The computer cases we’re testing today offer little flexibility in terms of HDD and fan placement. We can only tell you that we installed the SSD into the topmost bay of the Corsair Obsidian 250D, leaving the bottom 2.5-inch bay empty (you can see this in our photos, though).
The Corsair does a good job cooling our components. Our apprehensions about the drive rack do not come true. It is only at continuous random-access load that one of the HDDs gets more than 40°C hot, which is considered the top comfortable level for HDDs. We have no doubt that modern energy-efficient HDDs will be comfortable at any loads in this computer case.
The high speed of the fans should be taken into account, though. The temperatures are going to rise if you slow the fans down.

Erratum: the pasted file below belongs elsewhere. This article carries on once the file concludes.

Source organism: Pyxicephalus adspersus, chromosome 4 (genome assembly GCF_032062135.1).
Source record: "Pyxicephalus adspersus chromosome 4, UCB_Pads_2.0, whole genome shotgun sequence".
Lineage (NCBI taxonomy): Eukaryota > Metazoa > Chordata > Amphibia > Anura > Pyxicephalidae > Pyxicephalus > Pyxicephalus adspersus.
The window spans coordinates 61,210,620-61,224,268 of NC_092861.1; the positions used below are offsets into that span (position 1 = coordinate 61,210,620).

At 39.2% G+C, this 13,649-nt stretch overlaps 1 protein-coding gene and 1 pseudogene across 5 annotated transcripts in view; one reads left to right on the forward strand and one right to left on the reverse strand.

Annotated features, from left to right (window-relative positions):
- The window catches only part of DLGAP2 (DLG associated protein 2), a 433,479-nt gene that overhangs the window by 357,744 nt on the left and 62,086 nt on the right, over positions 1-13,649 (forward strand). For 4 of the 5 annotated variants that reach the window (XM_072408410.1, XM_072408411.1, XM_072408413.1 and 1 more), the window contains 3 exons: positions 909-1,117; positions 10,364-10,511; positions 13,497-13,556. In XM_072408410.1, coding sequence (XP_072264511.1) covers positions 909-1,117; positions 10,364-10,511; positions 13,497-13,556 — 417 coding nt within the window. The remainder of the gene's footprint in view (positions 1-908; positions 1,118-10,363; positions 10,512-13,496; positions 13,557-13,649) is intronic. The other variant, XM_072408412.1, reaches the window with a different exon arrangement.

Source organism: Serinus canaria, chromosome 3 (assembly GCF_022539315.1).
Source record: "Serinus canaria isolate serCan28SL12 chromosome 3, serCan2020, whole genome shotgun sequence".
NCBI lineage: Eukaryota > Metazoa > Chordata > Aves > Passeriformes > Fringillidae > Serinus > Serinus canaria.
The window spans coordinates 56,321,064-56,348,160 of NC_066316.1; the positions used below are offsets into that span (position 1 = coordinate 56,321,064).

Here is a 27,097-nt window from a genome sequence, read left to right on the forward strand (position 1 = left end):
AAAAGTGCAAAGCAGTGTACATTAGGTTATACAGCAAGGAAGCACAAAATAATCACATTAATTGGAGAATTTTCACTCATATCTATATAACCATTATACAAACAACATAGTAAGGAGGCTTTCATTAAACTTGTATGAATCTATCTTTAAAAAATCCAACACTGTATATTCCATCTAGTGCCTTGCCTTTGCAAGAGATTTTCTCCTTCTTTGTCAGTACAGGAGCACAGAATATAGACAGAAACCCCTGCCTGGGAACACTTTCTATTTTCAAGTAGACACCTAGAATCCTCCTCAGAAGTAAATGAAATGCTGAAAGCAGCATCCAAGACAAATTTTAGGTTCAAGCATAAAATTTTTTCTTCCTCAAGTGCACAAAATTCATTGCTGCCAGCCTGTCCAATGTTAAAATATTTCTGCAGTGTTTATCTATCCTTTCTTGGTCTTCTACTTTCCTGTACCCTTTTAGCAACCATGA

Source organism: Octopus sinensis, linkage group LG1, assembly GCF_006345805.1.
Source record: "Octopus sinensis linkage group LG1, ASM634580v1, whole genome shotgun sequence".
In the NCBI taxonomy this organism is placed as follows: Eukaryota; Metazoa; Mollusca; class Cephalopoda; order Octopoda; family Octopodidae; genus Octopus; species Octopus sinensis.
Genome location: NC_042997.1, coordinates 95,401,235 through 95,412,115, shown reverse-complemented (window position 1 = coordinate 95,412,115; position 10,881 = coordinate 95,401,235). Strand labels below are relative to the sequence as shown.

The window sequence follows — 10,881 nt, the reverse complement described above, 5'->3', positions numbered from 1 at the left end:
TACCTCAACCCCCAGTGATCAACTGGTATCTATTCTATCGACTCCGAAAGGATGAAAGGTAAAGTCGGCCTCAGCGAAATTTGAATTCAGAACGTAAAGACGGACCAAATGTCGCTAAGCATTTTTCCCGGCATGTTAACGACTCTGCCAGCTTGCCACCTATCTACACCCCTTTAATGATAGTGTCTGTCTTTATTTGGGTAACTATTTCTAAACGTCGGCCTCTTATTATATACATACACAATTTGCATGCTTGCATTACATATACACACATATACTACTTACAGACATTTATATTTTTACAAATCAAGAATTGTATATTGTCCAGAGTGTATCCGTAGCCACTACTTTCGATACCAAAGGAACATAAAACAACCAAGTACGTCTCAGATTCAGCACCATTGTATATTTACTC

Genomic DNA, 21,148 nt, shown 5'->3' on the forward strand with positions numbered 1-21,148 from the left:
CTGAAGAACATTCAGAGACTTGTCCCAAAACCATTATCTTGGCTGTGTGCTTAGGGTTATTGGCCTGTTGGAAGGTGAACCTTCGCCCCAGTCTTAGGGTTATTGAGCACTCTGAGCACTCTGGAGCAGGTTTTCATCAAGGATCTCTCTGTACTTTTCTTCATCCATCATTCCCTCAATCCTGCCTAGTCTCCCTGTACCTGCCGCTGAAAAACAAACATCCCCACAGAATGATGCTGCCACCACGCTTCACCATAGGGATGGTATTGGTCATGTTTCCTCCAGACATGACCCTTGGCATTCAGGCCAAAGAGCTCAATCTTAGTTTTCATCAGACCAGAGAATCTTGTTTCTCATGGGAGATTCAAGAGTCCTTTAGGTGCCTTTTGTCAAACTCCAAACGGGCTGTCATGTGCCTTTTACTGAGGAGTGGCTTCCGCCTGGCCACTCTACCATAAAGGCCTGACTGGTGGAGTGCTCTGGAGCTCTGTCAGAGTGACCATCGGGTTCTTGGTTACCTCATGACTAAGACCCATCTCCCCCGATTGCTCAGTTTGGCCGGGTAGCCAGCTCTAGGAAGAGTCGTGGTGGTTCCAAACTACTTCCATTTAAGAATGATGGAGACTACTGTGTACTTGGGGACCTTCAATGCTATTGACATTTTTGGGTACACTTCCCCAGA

The SilverStone cools our drives even better. Well, it just cannot accommodate a second HDD and its fan is located closer to the drive bays.
The other components have almost the same temperature as in the Corsair: the CPU is somewhat hotter but the mainboard and graphics card are colder at high load. That’s an excellent result considering that the Sugo SG05 is cooled by a single fan which works at a lower speed than either of the two fans in the Obsidian 250D.
The following diagrams help compare the results with those of the open testbed: